Foreign media August 28 news: Pro Farmer, a consulting service affiliated with the US “Farm Magazine” media, organized its annual Midwest tour this week to conduct field inspections of crops in seven major corn and soybean producing states. Below is a state-by-state summary of the state of corn and soybean crops as reported by professional farmers on Friday.
(1) Estimated corn yield
Yield variation across Illinois is relatively small, but lacks the refreshing factor needed to achieve excellent yields. The expedition did not include southern Illinois, where the crop is not bad, but it also doesn’t pull up the state’s average.
Indiana ears of corn are abundant, but length is an issue. Aborted grains were evident at the top of many ears.
Of the states surveyed, Iowa has the largest crop variability. There is a lot of excellent corn in the state, with some areas set to produce some of their best yields ever. But the state also has a fair amount of average and substandard fields.
Whether this year’s Minnesota corn harvest will depend on the central and southeastern regions. There are some problems with crops in other regions.
Nebraska’s dryland corn was scorched, and even irrigated corn was damaged by heat and dryness. In addition, the state was damaged by hail and high winds. Crops are under too much growth pressure.
Ohio corn is growing very well, but it won’t match the record crop in 2021. This year’s crop in the state is much more varied, especially in grain length, which will hinder crop growth.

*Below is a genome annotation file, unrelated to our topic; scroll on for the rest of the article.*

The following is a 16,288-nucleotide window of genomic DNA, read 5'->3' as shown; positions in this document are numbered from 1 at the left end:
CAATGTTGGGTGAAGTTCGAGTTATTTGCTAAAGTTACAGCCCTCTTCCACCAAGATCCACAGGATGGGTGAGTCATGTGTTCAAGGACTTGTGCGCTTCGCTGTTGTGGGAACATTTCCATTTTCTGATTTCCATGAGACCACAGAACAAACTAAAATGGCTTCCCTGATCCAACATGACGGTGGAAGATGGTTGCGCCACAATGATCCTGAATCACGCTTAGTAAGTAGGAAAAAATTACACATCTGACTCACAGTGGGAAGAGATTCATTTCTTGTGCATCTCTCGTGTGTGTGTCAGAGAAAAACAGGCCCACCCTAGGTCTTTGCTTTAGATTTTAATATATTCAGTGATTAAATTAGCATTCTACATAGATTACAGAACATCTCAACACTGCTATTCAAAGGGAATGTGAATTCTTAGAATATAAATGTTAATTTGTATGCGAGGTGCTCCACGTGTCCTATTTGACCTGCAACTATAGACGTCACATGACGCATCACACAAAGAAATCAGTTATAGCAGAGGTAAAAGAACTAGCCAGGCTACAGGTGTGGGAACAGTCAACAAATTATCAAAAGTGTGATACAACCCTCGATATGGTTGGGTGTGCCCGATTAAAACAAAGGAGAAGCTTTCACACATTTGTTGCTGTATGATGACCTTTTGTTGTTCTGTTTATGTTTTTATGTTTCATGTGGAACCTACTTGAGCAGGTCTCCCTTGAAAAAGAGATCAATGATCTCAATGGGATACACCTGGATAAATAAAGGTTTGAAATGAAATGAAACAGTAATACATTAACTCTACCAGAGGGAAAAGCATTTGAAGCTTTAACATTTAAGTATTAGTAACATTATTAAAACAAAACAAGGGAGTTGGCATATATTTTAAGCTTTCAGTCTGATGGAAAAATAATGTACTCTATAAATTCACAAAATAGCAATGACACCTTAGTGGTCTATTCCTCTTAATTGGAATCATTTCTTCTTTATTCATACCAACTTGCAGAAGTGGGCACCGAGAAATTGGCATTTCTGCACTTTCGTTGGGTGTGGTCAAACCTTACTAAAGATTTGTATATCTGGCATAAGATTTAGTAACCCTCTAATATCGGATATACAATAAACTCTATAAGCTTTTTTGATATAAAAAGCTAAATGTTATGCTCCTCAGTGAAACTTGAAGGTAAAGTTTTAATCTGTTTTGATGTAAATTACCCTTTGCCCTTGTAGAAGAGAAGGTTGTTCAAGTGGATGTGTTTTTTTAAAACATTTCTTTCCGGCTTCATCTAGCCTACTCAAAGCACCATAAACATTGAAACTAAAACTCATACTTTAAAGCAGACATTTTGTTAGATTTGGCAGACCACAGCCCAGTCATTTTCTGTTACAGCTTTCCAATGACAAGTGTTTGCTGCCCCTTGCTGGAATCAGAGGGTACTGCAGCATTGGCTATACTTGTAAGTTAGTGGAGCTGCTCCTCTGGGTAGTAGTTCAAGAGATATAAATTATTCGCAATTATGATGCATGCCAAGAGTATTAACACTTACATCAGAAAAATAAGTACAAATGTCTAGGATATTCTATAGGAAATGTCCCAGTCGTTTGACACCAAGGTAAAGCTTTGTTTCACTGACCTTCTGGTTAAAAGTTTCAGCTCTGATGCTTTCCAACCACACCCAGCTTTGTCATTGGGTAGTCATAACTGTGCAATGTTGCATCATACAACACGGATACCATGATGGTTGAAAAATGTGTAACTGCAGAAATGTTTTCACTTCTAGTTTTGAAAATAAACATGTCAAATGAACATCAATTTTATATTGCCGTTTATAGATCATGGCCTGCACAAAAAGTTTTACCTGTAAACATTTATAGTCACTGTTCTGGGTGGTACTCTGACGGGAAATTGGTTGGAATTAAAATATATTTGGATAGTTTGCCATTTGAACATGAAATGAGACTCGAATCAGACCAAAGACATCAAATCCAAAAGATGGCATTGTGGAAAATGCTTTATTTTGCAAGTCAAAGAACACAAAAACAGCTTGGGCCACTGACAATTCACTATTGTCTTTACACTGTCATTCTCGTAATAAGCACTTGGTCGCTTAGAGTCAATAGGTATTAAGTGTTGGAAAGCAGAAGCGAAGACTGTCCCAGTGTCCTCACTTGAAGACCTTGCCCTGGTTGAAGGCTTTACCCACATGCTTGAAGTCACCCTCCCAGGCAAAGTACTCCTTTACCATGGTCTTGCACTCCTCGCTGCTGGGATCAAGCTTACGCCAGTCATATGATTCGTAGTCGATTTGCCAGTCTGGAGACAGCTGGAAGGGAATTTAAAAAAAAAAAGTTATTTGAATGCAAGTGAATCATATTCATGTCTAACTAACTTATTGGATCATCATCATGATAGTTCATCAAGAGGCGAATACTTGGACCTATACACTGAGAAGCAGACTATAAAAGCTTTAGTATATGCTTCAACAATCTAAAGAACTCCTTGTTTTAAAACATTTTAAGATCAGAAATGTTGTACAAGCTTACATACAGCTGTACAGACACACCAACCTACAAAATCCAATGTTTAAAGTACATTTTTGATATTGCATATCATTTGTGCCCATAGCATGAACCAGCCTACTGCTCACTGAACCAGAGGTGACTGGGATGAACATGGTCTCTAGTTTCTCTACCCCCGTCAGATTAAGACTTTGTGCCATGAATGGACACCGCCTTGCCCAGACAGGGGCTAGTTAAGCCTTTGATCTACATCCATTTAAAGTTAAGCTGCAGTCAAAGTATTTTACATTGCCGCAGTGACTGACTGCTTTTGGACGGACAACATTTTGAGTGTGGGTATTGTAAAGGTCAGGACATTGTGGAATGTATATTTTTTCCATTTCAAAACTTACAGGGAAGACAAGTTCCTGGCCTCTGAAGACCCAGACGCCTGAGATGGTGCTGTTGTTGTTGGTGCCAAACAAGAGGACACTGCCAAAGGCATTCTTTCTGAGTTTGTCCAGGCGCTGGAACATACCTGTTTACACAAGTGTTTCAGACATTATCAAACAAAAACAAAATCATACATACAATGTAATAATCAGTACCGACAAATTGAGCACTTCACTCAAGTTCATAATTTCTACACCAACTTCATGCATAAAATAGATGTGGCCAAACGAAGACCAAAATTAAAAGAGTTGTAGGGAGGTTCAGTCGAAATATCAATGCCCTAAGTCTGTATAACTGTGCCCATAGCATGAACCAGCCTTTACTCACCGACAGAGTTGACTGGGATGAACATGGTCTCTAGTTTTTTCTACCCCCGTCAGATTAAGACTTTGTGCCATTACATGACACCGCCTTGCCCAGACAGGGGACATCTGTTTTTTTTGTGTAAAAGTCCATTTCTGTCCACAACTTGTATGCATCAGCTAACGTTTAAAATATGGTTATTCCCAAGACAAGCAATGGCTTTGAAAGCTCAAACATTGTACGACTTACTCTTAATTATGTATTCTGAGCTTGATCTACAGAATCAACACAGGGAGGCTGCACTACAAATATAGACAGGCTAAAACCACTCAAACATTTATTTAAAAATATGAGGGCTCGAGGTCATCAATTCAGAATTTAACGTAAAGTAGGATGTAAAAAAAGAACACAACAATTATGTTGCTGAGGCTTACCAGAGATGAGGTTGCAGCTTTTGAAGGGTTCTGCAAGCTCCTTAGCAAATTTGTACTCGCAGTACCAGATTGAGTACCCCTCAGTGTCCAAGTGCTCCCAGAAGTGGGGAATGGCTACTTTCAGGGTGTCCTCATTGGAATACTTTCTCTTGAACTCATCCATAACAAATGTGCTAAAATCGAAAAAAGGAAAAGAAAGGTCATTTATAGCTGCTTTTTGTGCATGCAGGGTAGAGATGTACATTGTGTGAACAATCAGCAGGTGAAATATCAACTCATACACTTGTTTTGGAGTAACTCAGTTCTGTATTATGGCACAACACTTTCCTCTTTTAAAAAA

The inspectors sample farmland in the southeastern part of South Dakota, which is usually a well-growing area, but that was not the case this year. Crops will be better in areas north of the sampling site, but there are problems across the state.
(2) Estimated soybean yield
The soybean crop in Illinois has a lot of potential and there is enough soil moisture to fill the pods. Another rain will bring most of the state’s soybean crop into harvest time.
It rained before and after the expedition. Adequate soybean moisture in Indiana supports good yields. The inspection found that some soybeans were still in bloom, but there should be enough moisture for podding and grain filling.
The soybean crop in Iowa is free of disease and weeds. The recent rains are timely for most of the western state’s crop, though September rains are still needed to grow. Some areas in the eastern part of the state have enough moisture to complete growth.
Sudden death syndrome (SDS) has been reported in crops in some areas of Minnesota. The next one to two weeks will determine whether disease pressure will hurt yield potential. The water supply is sufficient to support the crop to complete its growth.
Dryland soybeans are holding on, and a late-season rain could allow the plants to keep their pods. Farmers in Nebraska have not given up on soybean irrigation and are actively pumping water.
Ohio’s crop is slightly less mature than Indiana, but there is plenty of moisture to get it to the finish line.
Not much to say except that South Dakota’s crops were badly damaged by heat and dryness. The worst areas have abandoned harvesting and others are not far from this level. At the moment, even a rain at the end of the season will do little good for some crops.